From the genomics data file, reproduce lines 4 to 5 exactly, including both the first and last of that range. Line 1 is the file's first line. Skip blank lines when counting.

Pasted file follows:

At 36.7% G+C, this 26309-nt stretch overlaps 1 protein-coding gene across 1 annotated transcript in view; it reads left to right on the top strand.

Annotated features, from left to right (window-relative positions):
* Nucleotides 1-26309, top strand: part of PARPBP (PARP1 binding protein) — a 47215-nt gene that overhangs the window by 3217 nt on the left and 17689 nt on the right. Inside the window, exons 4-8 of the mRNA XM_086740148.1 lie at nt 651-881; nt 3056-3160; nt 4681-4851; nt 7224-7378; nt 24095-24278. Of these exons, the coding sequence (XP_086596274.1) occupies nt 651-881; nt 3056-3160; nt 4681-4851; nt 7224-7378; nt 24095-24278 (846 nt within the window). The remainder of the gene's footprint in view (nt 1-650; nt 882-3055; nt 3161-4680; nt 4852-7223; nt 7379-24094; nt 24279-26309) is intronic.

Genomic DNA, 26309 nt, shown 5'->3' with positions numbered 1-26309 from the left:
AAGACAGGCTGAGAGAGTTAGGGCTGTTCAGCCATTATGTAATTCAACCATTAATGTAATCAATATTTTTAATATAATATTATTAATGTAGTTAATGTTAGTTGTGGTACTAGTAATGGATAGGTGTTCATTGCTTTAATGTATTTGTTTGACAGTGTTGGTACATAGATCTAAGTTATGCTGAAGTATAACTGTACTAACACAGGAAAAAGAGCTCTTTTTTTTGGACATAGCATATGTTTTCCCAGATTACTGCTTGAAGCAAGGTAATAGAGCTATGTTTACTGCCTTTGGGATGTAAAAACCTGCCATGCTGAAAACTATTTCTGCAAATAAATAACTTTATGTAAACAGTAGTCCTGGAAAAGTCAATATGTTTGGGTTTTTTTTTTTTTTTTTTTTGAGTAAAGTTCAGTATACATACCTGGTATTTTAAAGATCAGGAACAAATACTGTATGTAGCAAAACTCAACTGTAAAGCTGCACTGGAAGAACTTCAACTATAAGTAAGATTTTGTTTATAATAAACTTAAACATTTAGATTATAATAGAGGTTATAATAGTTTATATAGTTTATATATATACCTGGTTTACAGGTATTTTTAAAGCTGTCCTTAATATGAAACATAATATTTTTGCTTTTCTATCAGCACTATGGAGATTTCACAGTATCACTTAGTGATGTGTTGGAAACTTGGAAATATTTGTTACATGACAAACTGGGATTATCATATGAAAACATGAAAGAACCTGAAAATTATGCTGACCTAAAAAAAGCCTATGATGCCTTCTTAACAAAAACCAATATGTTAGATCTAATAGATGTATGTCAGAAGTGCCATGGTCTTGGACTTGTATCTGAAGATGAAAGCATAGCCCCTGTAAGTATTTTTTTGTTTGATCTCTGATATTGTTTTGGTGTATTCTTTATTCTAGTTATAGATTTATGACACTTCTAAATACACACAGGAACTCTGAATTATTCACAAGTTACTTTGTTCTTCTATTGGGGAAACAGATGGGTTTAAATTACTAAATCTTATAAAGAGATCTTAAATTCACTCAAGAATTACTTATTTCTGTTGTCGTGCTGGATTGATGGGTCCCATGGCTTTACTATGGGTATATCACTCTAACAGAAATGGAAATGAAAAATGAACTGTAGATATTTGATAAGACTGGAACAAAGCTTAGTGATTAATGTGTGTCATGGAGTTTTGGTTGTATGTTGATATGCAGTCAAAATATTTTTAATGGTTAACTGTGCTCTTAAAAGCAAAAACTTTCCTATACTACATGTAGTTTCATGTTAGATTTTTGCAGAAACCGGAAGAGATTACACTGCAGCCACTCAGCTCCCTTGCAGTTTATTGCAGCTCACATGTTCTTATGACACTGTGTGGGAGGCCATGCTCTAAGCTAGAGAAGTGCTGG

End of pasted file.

Genomic DNA, 26309 nt, shown 5'->3' with positions numbered 1-26309 from the left:
AAGACAGGCTGAGAGAGTTAGGGCTGTTCAGCCATTATGTAATTCAACCATTAATGTAATCAATATTTTTAATATAATATTATTAATGTAGTTAATGTTAGTTGTGGTACTAGTAATGGATAGGTGTTCATTGCTTTAATGTATTTGTTTGACAGTGTTGGTACATAGATCTAAGTTATGCTGAAGTATAACTGTACTAACACAGGAAAAAGAGCTCTTTTTTTTGGACATAGCATATGTTTTCCCAGATTACTGCTTGAAGCAAGGTAATAGAGCTATGTTTACTGCCTTTGGGATGTAAAAACCTGCCATGCTGAAAACTATTTCTGCAAATAAATAACTTTATGTAAACAGTAGTCCTGGAAAAGTCAATATGTTTGGGTTTTTTTTTTTTTTTTTTTTGAGTAAAGTTCAGTATACATACCTGGTATTTTAAAGATCAGGAACAAATACTGTATGTAGCAAAACTCAACTGTAAAGCTGCACTGGAAGAACTTCAACTATAAGTAAGATTTTGTTTATAATAAACTTAAACATTTAGATTATAATAGAGGTTATAATAGTTTATATAGTTTATATATATACCTGGTTTACAGGTATTTTTAAAGCTGTCCTTAATATGAAACATAATATTTTTGCTTTTCTATCAGCACTATGGAGATTTCACAGTATCACTTAGTGATGTGTTGGAAACTTGGAAATATTTGTTACATGACAAACTGGGATTATCATATGAAAACATGAAAGAACCTGAAAATTATGCTGACCTAAAAAAAGCCTATGATGCCTTCTTAACAAAAACCAATATGTTAGATCTAATAGATGTATGTCAGAAGTGCCATGGTCTTGGACTTGTATCTGAAGATGAAAGCATAGCCCCTGTAAGTATTTTTTTGTTTGATCTCTGATATTGTTTTGGTGTATTCTTTATTCTAGTTATAGATTTATGACACTTCTAAATACACACAGGAACTCTGAATTATTCACAAGTTACTTTGTTCTTCTATTGGGGAAACAGATGGGTTTAAATTACTAAATCTTATAAAGAGATCTTAAATTCACTCAAGAATTACTTATTTCTGTTGTCGTGCTGGATTGATGGGTCCCATGGCTTTACTATGGGTATATCACTCTAACAGAAATGGAAATGAAAAATGAACTGTAGATATTTGATAAGACTGGAACAAAGCTTAGTGATTAATGTGTGTCATGGAGTTTTGGTTGTATGTTGATATGCAGTCAAAATATTTTTAATGGTTAACTGTGCTCTTAAAAGCAAAAACTTTCCTATACTACATGTAGTTTCATGTTAGATTTTTGCAGAAACCGGAAGAGATTACACTGCAGCCACTCAGCTCCCTTGCAGTTTATTGCAGCTCACATGTTCTTATGACACTGTGTGGGAGGCCATGCTCTAAGCTAGAGAAGTGCTGG